Way back when (between the mid ‘90s to mid 00’s) I was an Apple Mac user. I got to experience Mac OS 7 through to the early versions of Mac OS X, and I enjoyed the transition to OS X thanks to the Unix undercover and terminal fun that could be had.
I’ve recently gone back to OS X (thanks to an offering of a cheap Mac Book) and have started playing around with terminal again. As much as I enjoy Ubuntu and it’s BASH, I do feel that terminal on a Mac runs smoother as a shell environment.
This week whilst poking around a local charity shop (I enjoy charity shop bargains) I found a book on PHP from 2002. I often pick up charity shop books, even older tech books just to see if they contain any knowledge/information I have not found from another source. In this case the PHP book was less a source of information (unless you are on Windows XP and struggling installing Apache) and more a source of inspiration.
I got home and decided that my Raspberry Pi 3 was being under utilised unlike it’s sibling (a Raspberry Pi 2) which is currently a motion sensor home CCTV controller. The PHP book inspired me to use the Pi as a web server (internally at home). As part of LAMP the Pi already completes the L (Linux) and just needs A (Apache), M (MySQL) and P (PHP).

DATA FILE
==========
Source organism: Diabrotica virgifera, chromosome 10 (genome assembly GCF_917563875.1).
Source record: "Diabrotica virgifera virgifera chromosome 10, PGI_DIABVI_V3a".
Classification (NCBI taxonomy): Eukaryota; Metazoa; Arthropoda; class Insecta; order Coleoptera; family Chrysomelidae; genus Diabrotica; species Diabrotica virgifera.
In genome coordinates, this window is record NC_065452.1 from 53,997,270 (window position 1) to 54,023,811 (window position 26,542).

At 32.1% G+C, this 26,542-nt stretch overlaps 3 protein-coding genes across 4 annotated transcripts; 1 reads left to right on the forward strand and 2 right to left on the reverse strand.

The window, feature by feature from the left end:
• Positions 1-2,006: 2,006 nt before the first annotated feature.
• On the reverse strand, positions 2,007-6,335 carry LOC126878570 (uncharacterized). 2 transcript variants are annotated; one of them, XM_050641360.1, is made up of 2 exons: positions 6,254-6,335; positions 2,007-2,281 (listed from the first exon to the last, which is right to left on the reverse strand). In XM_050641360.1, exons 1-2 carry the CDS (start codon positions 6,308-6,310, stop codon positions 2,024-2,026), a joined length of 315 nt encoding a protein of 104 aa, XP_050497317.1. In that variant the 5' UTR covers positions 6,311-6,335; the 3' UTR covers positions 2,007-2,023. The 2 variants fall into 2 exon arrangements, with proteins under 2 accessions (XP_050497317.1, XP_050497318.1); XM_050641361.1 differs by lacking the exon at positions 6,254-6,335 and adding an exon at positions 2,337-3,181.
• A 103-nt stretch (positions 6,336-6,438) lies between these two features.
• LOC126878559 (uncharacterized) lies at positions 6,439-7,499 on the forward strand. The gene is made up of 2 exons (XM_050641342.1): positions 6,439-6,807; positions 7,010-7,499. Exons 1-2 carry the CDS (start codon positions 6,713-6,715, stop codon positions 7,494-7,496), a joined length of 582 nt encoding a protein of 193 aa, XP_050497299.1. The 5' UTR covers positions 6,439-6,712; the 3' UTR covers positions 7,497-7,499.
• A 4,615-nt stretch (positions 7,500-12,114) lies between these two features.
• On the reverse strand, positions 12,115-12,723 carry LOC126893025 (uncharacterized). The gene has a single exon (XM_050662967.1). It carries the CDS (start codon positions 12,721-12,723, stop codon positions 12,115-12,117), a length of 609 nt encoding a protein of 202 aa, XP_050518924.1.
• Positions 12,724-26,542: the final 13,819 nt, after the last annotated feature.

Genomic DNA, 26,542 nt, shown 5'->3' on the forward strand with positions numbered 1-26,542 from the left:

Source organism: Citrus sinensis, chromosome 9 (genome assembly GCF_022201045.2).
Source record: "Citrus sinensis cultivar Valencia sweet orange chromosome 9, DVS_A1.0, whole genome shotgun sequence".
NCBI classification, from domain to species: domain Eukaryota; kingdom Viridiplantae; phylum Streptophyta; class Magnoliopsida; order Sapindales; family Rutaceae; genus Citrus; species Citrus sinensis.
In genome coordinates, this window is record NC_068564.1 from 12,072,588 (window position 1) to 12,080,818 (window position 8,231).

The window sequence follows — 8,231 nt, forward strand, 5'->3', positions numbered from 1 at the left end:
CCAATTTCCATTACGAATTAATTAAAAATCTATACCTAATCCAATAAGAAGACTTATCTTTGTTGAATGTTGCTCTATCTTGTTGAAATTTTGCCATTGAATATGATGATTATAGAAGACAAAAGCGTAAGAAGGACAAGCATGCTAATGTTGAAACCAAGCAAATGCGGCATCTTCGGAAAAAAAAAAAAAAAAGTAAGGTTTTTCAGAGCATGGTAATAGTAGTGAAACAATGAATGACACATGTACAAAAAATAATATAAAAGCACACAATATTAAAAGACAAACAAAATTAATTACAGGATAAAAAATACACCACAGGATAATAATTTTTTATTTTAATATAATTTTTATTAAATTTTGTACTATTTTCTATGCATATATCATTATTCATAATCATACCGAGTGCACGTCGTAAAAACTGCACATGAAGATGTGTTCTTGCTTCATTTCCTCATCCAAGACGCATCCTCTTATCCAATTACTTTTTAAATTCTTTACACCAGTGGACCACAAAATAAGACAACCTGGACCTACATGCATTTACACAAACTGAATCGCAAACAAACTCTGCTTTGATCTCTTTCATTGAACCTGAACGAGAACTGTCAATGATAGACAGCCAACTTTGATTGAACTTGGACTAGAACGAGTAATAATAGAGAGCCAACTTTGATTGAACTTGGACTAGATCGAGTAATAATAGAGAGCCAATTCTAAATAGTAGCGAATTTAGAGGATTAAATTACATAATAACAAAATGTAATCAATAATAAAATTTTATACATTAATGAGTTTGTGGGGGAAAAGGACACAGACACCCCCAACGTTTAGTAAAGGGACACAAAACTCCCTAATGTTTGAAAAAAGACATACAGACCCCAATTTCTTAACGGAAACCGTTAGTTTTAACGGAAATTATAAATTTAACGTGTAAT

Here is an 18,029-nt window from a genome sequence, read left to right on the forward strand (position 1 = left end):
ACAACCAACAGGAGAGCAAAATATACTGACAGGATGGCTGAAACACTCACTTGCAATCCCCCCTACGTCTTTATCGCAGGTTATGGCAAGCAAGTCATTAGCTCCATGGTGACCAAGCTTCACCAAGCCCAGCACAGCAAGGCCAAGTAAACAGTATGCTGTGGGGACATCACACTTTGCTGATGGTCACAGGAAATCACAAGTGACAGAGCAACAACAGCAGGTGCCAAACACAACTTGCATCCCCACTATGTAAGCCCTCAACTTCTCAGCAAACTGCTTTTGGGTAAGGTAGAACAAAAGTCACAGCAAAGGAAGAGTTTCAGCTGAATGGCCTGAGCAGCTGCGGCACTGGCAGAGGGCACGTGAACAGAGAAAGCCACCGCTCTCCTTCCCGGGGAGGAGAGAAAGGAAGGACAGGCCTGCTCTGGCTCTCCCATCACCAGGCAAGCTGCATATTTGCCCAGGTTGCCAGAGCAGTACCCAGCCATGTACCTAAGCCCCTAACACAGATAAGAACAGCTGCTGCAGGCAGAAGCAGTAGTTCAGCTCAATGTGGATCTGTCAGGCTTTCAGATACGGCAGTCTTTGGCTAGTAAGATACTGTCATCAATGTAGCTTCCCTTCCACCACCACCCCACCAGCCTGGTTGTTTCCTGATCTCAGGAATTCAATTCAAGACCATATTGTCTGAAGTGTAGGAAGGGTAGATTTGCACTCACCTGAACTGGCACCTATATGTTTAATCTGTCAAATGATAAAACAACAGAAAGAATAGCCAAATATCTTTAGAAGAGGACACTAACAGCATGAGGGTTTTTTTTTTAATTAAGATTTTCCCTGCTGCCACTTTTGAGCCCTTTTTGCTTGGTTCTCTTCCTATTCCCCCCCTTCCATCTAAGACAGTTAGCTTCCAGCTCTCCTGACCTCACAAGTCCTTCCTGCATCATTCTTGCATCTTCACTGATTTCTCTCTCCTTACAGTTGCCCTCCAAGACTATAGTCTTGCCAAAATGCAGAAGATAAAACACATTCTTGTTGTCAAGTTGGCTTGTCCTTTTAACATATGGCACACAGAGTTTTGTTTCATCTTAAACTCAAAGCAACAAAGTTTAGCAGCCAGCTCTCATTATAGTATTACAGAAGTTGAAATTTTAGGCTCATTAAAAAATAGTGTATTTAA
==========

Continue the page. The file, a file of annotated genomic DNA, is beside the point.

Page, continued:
Not wanting to use up desk space with a monitor, keyboard and mouse connected 24/7 to the Pi I decided to try and do most of the implementation of the rest of LAMP on the Pi via my new Mac.
I connected the Pi up, enabled SSH (changing the default password) and then fired up Terminal on my Mac. SSH (Secure Shell) is a great way to run shell commands remotely on another computer. My first issue – I didn’t like having to tell terminal to do SSH to my Pi. I know there is probably a way to run a log script when I start a terminal session but instead I decided to use some tech that I have used years ago on Mac OS….AppleScript!
I fired up Script Editor on my Mac and tested my rusty know how:
tell application “Terminal”
do script (“ssh USERNAME@IP ADDRESS OF PI;”)
do script (“PASSWORD”) in window 1
The script does have the issue that my Pi username and password are stored in plain text, but Script Editor allows me to save the script as an application on my desktop and it works.
After a few apt-get installs for Apache, MySQL and PHP, my Pi was ready. I fired up nano and created a quick index.html file in /var/www/html/ of my Pi, then loaded up the browser on my Mac and navigated to the IP of the Pi – boom, webpage works.
I set up a quick SQL database (named pisite) and then tested some PHP:
$servername = “localhost”;
$username = “username”;
$password = “password”;
$conn = new PDO(“mysql:host=$servername;dbname=pisite”, $username, $passwor$
// set the PDO error mode to exception
echo “Connected successfully”;
echo “Connection failed: “ . $e->getMessage();
<?php $testvariable = “
Hello Universe as a variable!
Next up I might try a local install of WordPress or see if I can transplant my chat bot idea to run off the Pi on an internal webpage….